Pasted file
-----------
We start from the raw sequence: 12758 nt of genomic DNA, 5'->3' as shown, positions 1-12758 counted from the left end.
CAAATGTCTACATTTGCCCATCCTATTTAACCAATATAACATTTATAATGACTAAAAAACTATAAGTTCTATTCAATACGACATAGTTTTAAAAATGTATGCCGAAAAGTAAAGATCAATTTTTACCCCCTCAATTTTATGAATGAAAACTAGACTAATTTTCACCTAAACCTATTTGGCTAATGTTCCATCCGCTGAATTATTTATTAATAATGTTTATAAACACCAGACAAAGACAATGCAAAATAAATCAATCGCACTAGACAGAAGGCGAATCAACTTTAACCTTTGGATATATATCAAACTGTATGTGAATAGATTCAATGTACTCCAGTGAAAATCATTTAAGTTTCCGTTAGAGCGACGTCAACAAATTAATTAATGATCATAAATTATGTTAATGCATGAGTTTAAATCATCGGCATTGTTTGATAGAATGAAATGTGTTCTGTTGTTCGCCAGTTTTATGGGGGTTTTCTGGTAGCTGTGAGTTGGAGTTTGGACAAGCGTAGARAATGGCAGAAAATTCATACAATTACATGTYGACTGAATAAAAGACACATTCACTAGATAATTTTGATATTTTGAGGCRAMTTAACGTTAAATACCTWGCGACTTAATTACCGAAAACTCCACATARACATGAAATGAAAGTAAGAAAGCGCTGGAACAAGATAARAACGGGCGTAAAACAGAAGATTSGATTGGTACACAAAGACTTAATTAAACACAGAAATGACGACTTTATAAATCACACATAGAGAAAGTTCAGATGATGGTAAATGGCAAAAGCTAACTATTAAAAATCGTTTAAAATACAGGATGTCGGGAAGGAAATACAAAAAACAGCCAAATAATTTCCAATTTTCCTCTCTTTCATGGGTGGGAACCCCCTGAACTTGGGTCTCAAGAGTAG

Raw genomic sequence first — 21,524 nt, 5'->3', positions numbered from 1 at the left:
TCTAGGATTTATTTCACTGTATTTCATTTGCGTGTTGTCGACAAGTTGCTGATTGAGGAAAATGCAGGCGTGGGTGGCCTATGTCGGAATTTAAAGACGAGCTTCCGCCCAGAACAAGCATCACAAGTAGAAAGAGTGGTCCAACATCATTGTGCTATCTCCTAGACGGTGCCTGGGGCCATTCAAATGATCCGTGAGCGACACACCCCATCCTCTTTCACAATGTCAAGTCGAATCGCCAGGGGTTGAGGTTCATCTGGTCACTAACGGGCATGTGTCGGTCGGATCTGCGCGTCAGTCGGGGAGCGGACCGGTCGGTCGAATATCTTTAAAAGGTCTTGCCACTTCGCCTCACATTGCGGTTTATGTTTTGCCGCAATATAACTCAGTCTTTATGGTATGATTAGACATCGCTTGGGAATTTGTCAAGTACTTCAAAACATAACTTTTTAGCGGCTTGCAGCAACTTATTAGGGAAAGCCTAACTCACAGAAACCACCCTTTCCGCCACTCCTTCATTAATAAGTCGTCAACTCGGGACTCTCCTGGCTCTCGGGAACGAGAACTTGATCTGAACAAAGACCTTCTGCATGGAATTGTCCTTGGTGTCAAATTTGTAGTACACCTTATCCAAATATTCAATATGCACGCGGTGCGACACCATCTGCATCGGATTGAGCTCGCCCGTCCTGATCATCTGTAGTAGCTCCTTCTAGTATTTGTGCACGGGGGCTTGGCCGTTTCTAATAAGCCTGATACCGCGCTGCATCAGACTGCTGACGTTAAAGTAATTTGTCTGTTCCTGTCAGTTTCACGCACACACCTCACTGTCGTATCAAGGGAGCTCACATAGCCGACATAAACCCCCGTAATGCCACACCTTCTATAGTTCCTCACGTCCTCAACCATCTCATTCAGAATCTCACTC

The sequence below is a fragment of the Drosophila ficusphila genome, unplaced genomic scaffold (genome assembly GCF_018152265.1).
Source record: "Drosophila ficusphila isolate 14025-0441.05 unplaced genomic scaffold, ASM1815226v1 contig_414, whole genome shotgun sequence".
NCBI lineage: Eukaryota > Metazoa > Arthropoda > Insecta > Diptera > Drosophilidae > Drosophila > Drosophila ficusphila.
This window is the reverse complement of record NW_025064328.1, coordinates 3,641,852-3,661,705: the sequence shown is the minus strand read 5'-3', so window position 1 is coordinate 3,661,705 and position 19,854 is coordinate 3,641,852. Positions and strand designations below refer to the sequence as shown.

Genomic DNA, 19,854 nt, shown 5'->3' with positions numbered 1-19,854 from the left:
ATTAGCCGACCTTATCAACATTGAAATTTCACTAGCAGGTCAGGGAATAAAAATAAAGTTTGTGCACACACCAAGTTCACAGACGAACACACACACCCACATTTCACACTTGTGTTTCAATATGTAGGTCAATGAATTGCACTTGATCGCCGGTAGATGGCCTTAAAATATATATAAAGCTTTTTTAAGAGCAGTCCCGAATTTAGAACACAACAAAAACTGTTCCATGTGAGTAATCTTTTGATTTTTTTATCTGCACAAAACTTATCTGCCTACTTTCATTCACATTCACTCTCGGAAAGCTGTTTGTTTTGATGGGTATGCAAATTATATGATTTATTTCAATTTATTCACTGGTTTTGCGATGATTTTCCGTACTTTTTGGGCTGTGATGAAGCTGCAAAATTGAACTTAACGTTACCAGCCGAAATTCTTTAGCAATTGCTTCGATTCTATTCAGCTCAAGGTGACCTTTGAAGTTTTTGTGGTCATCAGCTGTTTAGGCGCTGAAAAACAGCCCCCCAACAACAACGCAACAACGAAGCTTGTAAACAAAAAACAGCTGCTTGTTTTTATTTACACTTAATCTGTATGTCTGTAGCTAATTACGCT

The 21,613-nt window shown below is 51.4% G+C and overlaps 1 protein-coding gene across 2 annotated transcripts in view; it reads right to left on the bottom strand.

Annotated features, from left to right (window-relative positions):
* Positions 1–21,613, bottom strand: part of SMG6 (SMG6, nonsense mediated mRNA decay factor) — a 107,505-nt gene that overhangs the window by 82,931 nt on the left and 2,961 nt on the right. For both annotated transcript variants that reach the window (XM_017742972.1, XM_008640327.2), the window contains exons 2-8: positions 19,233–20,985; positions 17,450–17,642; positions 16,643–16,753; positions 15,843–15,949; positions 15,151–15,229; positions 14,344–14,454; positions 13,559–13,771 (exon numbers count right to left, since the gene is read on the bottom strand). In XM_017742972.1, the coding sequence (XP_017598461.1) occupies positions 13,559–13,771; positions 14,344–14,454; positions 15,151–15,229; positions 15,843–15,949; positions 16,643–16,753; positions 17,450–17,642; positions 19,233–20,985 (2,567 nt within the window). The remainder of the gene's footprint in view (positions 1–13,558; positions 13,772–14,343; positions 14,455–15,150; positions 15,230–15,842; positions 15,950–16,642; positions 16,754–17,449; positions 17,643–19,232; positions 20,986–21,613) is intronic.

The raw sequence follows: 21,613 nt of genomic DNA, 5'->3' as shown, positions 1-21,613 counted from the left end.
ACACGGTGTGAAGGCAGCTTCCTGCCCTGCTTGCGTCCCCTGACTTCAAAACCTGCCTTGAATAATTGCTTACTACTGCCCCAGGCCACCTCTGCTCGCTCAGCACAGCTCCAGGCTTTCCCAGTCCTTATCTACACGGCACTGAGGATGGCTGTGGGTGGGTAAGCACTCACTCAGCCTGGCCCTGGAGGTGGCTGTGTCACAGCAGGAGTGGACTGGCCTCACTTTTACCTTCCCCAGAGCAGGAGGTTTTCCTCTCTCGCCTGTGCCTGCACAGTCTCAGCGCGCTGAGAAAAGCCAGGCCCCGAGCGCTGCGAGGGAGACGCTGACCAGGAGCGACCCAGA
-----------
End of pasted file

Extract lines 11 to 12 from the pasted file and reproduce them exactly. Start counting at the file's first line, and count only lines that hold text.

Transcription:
The 21,613-nt window shown below is 51.4% G+C and overlaps 1 protein-coding gene across 2 annotated transcripts in view; it reads right to left on the bottom strand.

Annotated features, from left to right (window-relative positions):